- The Washington Times - Thursday, May 30, 2019

Acting Defense Secretary Patrick M. Shanahan said Thursday he’s ordered his chief of staff to investigate the military’s role in an apparent White House directive to conceal the name of the Navy warship USS John S. McCain during President Trump’s visit to Japan last weekend.

Speaking to reporters while traveling in Asia, Mr. Shanahan vehemently disputed the notion that he had anything to do with obscuring the ship or covering up its name, and he suggested he’d had no conversations with military or White House officials about the ship.

“I would never dishonor the memory of a great American patriot like Sen. McCain,” Mr. Shanahan said, as quoted by Voice of America. The ship’s namesake is in honor of McCain, his father and grandfather. “I’d never disrespect the young men and women who crew that ship.”

The acting Pentagon chief said he’s directing his chief of staff to look into the issue, and he said he was unaware of it until he read about it in news reports.

The embarrassing incident — in which the White House discussed with military officials the idea of tarping over the ship and covering up any references to the late senator during the president’s visit — comes at a crucial moment for Mr. Shanahan, who will soon appear on Capitol Hill for confirmation hearings. Mr. Trump nominated him earlier this month to become permanent Pentagon chief.



The flap is the latest chapter in a longstanding feud between Mr. Trump and McCain. The president on Thursday reiterated that he’s “not a big fan” of the late Arizona Republican but denied having anything to do with the incident, which was first reported by the Wall Street Journal.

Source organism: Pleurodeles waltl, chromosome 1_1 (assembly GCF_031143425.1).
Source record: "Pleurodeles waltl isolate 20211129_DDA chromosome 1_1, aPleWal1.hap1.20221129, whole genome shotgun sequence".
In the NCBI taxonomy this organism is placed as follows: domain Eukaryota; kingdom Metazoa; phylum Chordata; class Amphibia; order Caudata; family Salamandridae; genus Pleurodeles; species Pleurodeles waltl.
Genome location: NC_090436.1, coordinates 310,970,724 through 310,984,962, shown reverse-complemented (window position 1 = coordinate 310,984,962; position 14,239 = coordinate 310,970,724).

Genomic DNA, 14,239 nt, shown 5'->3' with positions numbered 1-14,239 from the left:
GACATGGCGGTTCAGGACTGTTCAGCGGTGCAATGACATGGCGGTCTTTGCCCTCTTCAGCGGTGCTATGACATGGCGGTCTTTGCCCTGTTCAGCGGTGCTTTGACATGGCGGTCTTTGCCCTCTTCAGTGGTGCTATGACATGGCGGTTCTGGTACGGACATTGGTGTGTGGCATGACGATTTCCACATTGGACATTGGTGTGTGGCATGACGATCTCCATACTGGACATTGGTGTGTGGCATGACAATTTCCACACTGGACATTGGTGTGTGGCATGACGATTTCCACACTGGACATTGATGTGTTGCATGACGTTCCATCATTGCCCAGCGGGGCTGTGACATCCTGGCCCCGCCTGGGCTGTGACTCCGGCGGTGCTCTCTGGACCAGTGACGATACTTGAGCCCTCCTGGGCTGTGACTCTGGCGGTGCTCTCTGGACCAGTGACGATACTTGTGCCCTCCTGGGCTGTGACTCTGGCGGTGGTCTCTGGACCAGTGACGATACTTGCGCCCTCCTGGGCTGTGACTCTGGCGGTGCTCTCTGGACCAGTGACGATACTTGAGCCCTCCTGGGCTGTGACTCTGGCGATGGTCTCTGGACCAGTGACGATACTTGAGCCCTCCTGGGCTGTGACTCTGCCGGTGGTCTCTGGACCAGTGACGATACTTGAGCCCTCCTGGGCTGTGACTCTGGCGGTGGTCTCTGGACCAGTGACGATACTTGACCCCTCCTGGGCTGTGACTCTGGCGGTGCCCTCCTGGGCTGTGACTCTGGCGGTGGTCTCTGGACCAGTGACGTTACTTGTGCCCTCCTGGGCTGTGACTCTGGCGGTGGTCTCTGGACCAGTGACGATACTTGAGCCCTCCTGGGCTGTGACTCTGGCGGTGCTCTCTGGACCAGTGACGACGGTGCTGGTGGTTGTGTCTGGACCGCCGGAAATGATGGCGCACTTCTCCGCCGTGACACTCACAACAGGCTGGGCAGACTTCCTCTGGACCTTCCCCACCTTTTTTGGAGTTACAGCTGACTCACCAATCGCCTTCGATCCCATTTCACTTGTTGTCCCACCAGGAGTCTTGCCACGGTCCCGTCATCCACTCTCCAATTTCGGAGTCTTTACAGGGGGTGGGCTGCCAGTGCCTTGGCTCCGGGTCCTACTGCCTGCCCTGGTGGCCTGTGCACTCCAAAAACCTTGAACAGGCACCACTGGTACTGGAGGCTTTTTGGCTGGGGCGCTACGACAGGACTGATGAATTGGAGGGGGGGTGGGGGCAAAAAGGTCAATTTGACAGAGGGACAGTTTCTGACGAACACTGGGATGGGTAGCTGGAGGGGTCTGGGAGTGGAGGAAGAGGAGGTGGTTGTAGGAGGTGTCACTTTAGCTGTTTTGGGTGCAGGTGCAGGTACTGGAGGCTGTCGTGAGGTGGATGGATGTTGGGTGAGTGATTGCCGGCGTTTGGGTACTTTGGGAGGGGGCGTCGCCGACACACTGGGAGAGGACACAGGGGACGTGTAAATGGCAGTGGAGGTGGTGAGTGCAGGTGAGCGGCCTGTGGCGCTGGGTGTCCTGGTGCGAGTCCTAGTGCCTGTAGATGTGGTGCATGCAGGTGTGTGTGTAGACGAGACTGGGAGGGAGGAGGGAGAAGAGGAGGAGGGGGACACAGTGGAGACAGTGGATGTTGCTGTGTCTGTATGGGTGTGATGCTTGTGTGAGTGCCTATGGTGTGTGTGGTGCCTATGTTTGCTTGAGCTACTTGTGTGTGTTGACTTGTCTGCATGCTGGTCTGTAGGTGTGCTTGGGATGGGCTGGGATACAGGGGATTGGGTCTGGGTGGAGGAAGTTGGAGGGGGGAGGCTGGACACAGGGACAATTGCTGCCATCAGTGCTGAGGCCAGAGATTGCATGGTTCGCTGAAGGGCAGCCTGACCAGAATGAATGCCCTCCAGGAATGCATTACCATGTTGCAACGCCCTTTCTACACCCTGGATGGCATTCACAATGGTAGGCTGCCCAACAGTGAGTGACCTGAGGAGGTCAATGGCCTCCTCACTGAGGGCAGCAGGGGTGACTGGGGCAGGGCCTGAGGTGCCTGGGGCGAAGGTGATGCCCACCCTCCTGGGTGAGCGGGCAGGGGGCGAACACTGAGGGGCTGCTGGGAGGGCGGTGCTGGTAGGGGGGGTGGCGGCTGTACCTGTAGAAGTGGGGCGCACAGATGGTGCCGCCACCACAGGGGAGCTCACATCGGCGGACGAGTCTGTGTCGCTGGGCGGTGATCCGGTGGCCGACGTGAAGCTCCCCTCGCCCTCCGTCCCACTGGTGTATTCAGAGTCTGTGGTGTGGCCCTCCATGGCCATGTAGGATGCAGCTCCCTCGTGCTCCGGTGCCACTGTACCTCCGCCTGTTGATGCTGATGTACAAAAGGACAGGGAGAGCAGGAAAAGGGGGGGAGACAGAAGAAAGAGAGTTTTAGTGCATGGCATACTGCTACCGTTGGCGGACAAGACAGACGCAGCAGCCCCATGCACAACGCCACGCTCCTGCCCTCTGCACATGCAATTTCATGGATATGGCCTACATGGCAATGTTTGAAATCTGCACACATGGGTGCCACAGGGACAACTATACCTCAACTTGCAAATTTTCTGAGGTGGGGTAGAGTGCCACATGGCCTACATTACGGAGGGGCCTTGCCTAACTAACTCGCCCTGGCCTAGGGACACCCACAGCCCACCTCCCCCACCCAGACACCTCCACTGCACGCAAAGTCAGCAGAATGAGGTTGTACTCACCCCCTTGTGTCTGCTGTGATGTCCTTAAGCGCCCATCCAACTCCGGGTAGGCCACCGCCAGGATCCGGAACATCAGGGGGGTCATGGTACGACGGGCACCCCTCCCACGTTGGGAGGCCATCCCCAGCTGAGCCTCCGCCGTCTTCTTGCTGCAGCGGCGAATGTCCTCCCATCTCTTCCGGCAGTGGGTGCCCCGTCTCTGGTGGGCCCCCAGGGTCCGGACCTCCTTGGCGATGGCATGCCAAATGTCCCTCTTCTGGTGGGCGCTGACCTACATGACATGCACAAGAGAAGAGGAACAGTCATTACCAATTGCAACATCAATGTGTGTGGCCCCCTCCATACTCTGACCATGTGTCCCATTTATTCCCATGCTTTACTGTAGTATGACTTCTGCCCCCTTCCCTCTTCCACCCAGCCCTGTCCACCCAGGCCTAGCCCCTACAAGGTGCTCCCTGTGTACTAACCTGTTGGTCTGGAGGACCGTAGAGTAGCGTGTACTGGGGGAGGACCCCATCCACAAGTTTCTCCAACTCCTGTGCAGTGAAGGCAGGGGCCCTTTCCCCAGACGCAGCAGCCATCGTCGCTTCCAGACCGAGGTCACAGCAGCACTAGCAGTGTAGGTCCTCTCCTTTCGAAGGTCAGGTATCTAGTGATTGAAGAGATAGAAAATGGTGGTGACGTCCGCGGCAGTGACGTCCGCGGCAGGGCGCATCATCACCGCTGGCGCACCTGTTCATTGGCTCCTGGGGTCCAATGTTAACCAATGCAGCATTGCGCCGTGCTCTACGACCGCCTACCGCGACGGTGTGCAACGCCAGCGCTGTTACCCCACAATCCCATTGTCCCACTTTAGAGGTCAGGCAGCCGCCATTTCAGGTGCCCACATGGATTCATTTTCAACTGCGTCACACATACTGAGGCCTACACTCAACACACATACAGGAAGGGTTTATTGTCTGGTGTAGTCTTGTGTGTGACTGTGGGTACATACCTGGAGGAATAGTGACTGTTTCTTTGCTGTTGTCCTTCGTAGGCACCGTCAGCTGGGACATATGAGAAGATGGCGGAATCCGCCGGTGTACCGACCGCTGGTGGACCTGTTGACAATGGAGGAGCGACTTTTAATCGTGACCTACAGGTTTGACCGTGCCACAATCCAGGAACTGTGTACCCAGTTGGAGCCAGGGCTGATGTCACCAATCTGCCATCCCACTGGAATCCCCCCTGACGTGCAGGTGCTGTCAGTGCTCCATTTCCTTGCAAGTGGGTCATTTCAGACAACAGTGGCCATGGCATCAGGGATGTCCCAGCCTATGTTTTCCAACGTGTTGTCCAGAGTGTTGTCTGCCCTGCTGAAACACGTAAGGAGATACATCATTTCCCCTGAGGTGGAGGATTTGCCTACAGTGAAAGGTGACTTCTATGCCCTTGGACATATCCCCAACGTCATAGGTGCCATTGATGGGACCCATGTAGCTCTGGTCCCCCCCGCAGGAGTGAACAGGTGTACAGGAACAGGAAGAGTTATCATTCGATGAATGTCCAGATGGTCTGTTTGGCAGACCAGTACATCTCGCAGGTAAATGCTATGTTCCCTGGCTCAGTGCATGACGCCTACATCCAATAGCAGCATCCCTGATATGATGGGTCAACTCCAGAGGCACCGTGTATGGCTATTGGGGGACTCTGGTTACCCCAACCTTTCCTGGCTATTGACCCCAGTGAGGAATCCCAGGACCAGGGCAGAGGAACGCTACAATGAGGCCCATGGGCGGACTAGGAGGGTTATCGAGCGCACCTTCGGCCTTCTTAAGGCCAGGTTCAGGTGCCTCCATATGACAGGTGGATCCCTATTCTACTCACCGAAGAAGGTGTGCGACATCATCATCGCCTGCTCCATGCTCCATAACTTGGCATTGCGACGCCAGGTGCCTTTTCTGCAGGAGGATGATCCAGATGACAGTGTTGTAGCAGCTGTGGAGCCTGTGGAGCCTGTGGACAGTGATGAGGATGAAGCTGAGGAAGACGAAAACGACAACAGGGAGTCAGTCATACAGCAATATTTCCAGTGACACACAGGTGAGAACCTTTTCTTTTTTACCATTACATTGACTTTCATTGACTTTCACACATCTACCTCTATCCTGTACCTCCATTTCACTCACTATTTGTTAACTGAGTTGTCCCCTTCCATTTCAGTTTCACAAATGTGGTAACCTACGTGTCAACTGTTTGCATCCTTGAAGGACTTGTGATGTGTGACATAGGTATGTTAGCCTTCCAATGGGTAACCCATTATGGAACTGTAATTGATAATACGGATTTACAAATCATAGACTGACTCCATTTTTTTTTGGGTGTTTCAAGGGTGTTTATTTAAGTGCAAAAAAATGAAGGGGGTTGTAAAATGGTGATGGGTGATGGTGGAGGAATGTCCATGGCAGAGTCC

While parts of the ship were reportedly covered with a tarp to obscure its name, those tarps were apparently removed before Mr. Trump arrived for his Memorial Day weekend visit.

“The name of USS John S. McCain was not obscured during the POTUS visit to Yokosuka on Memorial Day. The Navy is proud of that ship, its crew, its namesake and its heritage,” Navy Chief Information Officer Rear Adm. Charlie Brown tweeted.

Meanwhile, Mr. Shanahan is taking heat for the incident. Some critics argue it’s exactly the type of move Mr. Shanahan might make to try and ingratiate himself with Mr. Trump.

“Former Secretary of Defense Jim Mattis would never have agreed to this. But his successor may well have gone along with it,” Eliot A. Cohen, professor of strategic studies at Johns Hopkins University, wrote in a piece for the Atlantic on Thursday.

“He is, after all, only an acting secretary, and desires the real title from a boss who likes to string ambitious men and women along,” said Mr. Cohen, who served as a counselor to former Secretary of State Condoleezza Rice.

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